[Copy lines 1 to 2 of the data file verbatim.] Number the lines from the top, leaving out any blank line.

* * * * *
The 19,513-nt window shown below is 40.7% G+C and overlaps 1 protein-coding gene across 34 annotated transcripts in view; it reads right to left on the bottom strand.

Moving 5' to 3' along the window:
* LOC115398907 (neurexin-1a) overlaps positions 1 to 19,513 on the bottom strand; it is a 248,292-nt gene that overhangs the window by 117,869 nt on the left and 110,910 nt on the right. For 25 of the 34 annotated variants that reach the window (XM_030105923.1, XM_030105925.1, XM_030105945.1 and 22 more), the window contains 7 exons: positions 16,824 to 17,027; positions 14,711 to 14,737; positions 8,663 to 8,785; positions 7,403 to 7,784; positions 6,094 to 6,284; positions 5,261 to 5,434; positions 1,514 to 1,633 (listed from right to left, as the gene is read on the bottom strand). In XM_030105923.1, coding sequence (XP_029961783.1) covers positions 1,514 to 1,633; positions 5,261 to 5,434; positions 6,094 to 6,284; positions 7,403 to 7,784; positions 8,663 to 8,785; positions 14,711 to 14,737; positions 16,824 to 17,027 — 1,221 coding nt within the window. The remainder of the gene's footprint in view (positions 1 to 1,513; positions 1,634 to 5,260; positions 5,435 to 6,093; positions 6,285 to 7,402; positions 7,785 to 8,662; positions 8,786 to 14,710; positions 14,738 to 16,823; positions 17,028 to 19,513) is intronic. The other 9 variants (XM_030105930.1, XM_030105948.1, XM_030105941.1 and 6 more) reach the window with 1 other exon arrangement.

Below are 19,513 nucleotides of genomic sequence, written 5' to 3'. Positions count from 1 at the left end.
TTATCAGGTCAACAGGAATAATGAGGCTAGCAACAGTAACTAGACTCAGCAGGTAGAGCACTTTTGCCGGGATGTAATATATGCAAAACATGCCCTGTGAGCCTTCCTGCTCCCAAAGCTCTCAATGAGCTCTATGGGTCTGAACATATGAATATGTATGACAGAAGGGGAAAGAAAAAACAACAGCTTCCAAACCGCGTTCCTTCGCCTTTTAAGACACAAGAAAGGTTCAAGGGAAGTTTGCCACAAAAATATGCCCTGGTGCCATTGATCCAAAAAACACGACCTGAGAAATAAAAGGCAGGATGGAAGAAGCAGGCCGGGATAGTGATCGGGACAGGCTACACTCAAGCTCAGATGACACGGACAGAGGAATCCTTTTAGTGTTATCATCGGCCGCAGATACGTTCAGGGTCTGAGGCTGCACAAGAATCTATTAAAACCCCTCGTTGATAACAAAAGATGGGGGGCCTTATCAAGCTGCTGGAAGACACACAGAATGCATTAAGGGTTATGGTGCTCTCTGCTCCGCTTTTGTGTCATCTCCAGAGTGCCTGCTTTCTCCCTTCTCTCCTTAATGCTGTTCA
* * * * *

The 19,513-nt window shown below is 40.7% G+C and overlaps 1 protein-coding gene across 34 annotated transcripts in view; it reads right to left on the bottom strand.

Moving 5' to 3' along the window: